Multiple Myeloma an incurable disease, but I have spent the last 25 years in remission using a blend of conventional oncology and evidence-based nutrition, supplementation, and lifestyle therapies from peer-reviewed studies that your oncologist probably hasn't told you about.
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Myeloma = Palliative. Let me elaborate.
The current standard-of-care (SOC) for newly diagnosed myeloma patients is usually “potentially curative.” By its nature, potentially curative therapy is aggressive. Even though myeloma is an incurable blood cancer, oncology prescribes aggressive, high dose chemotherapy regimens.
On the other hand, palliative therapy is designed to manage symptoms and maximize quality of life. According to the second study linked below, myeloma survivors experience a fair amount of chemotherapy (toxicity) as well as:
I’m just asking a question. If you are a newly diagnosed myeloma patient facing an incurable cancer and documented pain, neuropathy, etc. do you want your therapy approach to be potentially curative and aggressive, high dose therapies or do you want to pursue a palliative, low dose approach?
Just asking. Your call.
“Curative care refers to treatment and therapies provided to a patient with the main intent of fully resolving an illness and the goal of bringing the patient—ideally—to their status of health before the illness presented itself…
Curative or Aggressive Care
Curative care may take many different forms, but all have the same goals. Aggressive care is a form of curative care and represents a proactive approach to medical treatment. This care aggressively aims to eliminate medical issues, rather than simply minimizing their impact…
When It’s Appropriate
With curative care comes hope. Typically, when a patient receives curative care, it is an indication that there is a belief that the patient may potentially recover, or will at least be able to continue living with a reasonable quality of life…
The term curative care is often used in contrast with “palliative care,” which is a treatment or therapy that does not directly aim to cure the patient. Rather, palliative care aims to provide comfort for the patient in the moment.
Palliative care is a specialized form of health care that aims to reduce suffering and improve the overall quality of life of patients and the families of patients who are faced with life-threatening illness and medical issues.2
“New treatments have improved the overall survival of patients with multiple myeloma (MM). At diagnosis and during the course of the disease, patients often report pain and other symptoms. Given the long disease trajectory, psychological and social issues are also frequent. Recently, the potential usefulness of early palliative care (EPC) was hypothesized in the area of hematology…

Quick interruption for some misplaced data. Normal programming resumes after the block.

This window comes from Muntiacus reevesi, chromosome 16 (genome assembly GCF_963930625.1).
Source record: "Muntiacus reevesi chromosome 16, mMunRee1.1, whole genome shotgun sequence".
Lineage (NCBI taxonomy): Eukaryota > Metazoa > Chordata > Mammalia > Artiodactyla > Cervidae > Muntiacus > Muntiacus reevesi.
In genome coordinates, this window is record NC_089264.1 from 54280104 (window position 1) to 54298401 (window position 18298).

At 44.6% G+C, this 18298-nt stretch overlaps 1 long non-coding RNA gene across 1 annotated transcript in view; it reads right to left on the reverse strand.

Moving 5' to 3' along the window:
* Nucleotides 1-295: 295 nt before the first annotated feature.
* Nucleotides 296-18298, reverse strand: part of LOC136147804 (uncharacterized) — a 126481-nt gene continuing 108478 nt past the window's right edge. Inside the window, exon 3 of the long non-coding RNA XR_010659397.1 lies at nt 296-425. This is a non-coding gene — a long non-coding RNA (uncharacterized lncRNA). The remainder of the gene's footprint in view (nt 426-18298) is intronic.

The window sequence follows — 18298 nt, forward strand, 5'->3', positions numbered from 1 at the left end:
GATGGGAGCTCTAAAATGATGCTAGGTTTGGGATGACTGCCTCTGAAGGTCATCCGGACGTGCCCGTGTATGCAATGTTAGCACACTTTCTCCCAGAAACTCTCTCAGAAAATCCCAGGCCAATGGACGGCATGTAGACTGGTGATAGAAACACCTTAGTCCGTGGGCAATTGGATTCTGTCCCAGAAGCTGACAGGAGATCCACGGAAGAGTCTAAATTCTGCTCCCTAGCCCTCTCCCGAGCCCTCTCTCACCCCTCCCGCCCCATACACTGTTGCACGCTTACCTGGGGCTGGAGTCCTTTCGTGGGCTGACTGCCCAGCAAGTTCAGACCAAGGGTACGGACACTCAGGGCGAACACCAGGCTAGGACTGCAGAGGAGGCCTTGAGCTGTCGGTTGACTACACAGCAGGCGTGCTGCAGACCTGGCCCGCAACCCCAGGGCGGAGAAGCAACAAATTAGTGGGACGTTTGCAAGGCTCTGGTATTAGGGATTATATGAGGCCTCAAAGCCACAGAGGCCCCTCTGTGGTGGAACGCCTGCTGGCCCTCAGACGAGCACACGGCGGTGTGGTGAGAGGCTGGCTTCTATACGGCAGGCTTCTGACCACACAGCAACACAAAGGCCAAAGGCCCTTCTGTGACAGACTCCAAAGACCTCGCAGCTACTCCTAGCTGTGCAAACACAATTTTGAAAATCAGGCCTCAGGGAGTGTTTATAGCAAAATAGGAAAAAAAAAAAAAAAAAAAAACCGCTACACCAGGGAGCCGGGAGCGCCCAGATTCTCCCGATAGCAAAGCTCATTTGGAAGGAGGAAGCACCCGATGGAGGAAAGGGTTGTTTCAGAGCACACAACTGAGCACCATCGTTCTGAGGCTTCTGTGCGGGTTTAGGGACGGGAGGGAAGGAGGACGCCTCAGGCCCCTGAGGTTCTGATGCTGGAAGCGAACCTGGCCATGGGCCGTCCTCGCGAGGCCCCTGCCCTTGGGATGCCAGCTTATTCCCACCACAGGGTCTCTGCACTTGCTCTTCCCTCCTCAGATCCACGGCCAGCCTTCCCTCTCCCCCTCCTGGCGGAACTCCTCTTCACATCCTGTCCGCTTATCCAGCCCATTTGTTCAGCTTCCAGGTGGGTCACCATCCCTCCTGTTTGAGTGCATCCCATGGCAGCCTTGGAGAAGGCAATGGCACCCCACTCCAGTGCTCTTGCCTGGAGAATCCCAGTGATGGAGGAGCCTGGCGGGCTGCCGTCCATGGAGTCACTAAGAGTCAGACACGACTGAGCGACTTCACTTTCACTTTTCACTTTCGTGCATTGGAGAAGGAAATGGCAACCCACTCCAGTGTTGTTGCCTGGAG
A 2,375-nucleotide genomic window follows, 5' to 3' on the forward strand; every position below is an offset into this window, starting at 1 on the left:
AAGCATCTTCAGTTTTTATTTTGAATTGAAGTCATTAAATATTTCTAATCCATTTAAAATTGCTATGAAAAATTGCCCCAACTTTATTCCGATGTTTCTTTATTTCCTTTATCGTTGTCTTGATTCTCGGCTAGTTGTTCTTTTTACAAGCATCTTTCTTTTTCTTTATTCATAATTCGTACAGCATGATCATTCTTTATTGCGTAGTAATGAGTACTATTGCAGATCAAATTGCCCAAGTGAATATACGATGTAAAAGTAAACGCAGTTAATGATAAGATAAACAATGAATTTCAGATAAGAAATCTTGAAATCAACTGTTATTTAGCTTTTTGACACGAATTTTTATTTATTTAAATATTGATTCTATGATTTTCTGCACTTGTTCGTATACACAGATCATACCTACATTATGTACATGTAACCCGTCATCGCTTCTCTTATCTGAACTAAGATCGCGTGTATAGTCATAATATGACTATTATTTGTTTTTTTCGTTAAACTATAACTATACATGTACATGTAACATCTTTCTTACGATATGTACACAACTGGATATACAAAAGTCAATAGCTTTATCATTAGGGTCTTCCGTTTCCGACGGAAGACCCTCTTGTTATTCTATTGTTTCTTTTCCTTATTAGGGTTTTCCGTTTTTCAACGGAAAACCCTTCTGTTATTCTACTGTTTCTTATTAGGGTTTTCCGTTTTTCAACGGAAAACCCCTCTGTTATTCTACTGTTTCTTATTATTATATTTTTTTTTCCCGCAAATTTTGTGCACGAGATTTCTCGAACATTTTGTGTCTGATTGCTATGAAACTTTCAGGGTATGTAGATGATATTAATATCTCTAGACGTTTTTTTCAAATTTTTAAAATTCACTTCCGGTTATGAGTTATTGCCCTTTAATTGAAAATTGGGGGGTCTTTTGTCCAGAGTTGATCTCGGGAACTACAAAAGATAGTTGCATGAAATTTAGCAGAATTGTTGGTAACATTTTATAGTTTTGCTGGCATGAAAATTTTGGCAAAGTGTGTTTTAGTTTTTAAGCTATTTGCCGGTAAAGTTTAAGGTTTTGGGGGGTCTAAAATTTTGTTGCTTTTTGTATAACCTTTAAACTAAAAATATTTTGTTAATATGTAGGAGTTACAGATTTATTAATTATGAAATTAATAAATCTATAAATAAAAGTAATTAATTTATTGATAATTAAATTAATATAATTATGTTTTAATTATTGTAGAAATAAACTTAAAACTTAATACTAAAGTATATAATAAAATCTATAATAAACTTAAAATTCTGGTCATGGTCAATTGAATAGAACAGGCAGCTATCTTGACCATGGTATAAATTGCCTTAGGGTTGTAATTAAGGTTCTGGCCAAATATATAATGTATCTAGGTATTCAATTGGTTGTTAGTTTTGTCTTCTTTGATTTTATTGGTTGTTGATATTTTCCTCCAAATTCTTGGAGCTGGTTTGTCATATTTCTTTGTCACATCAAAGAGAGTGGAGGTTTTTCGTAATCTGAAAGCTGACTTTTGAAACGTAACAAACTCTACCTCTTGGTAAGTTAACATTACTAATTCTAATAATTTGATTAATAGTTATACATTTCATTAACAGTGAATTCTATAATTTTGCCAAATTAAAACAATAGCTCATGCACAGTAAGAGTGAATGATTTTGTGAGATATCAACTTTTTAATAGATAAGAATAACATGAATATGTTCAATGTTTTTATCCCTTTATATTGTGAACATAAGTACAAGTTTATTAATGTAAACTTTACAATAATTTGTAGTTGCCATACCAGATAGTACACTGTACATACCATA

More than two-thirds of patients at diagnosis and nearly all during the course of the disease have myeloma bone damage and experience pain from osteolytic bone lesions, but different types of pain occur at different stages of the disease.
In fact, if bone pain is more frequent at diagnosis and relapse, pain from chemotherapy-induced peripheral neuropathy develops during MM treatment (especially bortezomib, thalidomide, lenalidomide, and vinca alkaloids) and can worsen over time from the prolonged use of these drugs.
Oropharyngeal mucositis and somatic pain caused by the use of growth factors are frequent during stem cell transplantation, after which post-herpetic neuralgia is often diagnosed.
Furthermore, long survivors may experience late effects of treatments such as
In recent years, although new drugs and treatment strategies have substantially improved the median survival (5–8 years) of patients with MMs, the disease remains incurable . In its long trajectory, pain is a frequent occurrence, but there are many other issues to contend with such as cumulative toxicities from the multiple lines of therapy and the physical, psychological, and social aspects of the disease. Thus, the symptom burden is often high and negatively affects quality of life [10–15]…
“Investigators reported that nursing-led palliative care may sufficiently improve advanced care planning uptake, defined as an end-of-life conversation with an oncologist or completion of advanced directive, in patients with advanced cancer, according to findings from a secondary analysis of the CONNECT study (NCT02712229)…
“[The study] showed that advanced care planning could be enhanced by having nurses talk about this. This is part of [including] nurses in holistic cancer care, and not just relegating them to be the people who give the chemotherapy or take the vital signs…”
“If we [could, we should avoid] making this a conversation for the very end of life or when cancer becomes very advanced and dire, but instead part of a discussion of having advanced stage cancer,” Rosenzweig explained. “These days, there are so many different treatments, and it is certainly not an automatic death sentence to have an advanced stage cancer. But even more important for patients to think about, if there would be an emergency or a gradual progression towards death, who is going to be helping to make these decisions if the patient is incapable? Does the person who is your proxy decision maker know what you would like and what your preferences are in the context of this illness…?”
“The involvement of palliative care early on in the process of treating patients with cancer led to an improvement in depressive symptoms and quality of life among family caregivers…